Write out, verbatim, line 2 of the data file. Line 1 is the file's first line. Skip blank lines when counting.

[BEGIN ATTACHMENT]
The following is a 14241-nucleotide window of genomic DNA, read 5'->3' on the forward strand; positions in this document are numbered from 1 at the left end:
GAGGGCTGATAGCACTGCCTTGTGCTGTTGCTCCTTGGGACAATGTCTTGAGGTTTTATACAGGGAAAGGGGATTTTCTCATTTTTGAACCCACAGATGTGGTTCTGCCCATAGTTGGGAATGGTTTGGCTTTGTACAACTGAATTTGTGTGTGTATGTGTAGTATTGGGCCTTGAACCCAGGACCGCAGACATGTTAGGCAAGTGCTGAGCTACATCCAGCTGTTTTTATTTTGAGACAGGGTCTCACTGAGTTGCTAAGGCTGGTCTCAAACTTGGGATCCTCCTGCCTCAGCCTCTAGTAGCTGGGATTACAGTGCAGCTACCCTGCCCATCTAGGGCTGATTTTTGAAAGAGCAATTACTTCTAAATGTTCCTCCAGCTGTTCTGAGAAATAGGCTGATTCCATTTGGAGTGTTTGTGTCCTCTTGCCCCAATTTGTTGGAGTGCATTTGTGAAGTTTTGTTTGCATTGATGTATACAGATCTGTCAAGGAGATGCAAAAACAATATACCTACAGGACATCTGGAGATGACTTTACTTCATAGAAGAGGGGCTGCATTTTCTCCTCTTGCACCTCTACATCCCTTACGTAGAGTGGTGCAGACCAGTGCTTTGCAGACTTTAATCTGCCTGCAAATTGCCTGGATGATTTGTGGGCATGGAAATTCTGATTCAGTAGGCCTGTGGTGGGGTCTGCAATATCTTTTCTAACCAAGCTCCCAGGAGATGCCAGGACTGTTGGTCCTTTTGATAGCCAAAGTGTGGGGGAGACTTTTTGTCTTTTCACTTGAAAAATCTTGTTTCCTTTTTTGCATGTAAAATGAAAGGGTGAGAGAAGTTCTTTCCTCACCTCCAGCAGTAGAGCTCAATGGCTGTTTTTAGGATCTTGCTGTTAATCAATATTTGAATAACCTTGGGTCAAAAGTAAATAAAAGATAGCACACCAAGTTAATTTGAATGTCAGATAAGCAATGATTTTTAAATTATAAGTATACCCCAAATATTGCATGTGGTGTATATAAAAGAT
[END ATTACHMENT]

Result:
GAGGGCTGATAGCACTGCCTTGTGCTGTTGCTCCTTGGGACAATGTCTTGAGGTTTTATACAGGGAAAGGGGATTTTCTCATTTTTGAACCCACAGATGTGGTTCTGCCCATAGTTGGGAATGGTTTGGCTTTGTACAACTGAATTTGTGTGTGTATGTGTAGTATTGGGCCTTGAACCCAGGACCGCAGACATGTTAGGCAAGTGCTGAGCTACATCCAGCTGTTTTTATTTTGAGACAGGGTCTCACTGAGTTGCTAAGGCTGGTCTCAAACTTGGGATCCTCCTGCCTCAGCCTCTAGTAGCTGGGATTACAGTGCAGCTACCCTGCCCATCTAGGGCTGATTTTTGAAAGAGCAATTACTTCTAAATGTTCCTCCAGCTGTTCTGAGAAATAGGCTGATTCCATTTGGAGTGTTTGTGTCCTCTTGCCCCAATTTGTTGGAGTGCATTTGTGAAGTTTTGTTTGCATTGATGTATACAGATCTGTCAAGGAGATGCAAAAACAATATACCTACAGGACATCTGGAGATGACTTTACTTCATAGAAGAGGGGCTGCATTTTCTCCTCTTGCACCTCTACATCCCTTACGTAGAGTGGTGCAGACCAGTGCTTTGCAGACTTTAATCTGCCTGCAAATTGCCTGGATGATTTGTGGGCATGGAAATTCTGATTCAGTAGGCCTGTGGTGGGGTCTGCAATATCTTTTCTAACCAAGCTCCCAGGAGATGCCAGGACTGTTGGTCCTTTTGATAGCCAAAGTGTGGGGGAGACTTTTTGTCTTTTCACTTGAAAAATCTTGTTTCCTTTTTTGCATGTAAAATGAAAGGGTGAGAGAAGTTCTTTCCTCACCTCCAGCAGTAGAGCTCAATGGCTGTTTTTAGGATCTTGCTGTTAATCAATATTTGAATAACCTTGGGTCAAAAGTAAATAAAAGATAGCACACCAAGTTAATTTGAATGTCAGATAAGCAATGATTTTTAAATTATAAGTATACCCCAAATATTGCATGTGGTGTATATAAAAGAT